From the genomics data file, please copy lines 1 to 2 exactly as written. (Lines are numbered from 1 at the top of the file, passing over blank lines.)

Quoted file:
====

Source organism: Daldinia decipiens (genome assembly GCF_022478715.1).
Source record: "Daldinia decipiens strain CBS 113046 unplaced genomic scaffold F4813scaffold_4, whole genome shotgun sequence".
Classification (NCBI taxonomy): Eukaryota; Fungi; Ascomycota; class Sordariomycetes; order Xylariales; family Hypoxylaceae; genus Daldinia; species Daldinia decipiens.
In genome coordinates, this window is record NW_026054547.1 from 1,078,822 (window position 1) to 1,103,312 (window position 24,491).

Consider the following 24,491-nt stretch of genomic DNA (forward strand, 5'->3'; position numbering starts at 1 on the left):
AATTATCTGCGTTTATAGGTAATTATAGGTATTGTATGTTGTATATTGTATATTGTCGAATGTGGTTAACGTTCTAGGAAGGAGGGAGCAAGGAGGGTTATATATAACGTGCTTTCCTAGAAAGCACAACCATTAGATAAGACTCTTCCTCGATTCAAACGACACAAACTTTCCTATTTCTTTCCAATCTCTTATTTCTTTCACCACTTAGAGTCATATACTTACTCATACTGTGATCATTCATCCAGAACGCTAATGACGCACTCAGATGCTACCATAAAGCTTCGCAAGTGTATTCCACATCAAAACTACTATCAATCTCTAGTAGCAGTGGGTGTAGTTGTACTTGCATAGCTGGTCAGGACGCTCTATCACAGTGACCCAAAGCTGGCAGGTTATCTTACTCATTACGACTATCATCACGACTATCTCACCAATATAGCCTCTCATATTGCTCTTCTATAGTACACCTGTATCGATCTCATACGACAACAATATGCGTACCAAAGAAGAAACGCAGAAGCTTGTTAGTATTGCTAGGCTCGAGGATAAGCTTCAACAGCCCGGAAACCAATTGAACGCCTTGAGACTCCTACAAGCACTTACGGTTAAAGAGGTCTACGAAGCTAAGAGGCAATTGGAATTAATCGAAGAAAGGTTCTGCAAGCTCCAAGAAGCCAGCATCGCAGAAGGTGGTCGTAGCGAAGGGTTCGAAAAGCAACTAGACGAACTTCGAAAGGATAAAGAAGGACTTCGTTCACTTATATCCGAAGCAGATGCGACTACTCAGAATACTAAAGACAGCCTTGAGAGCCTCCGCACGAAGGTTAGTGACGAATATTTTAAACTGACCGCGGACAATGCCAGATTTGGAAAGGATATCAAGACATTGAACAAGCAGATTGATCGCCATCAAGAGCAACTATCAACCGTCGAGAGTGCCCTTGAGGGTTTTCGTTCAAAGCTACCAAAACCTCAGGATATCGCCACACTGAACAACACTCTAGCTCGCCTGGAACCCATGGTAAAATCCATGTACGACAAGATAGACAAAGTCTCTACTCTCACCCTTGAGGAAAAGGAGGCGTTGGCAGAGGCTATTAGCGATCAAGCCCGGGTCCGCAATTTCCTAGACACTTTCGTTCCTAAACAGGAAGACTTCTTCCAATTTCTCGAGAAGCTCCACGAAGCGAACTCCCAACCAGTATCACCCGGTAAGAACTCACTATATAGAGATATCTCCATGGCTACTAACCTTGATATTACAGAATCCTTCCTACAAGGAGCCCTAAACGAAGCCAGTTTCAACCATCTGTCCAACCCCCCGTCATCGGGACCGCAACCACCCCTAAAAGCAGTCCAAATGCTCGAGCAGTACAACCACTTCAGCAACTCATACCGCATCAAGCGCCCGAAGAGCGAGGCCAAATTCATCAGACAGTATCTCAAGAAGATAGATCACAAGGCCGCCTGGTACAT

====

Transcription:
Source organism: Daldinia decipiens (genome assembly GCF_022478715.1).
Source record: "Daldinia decipiens strain CBS 113046 unplaced genomic scaffold F4813scaffold_4, whole genome shotgun sequence".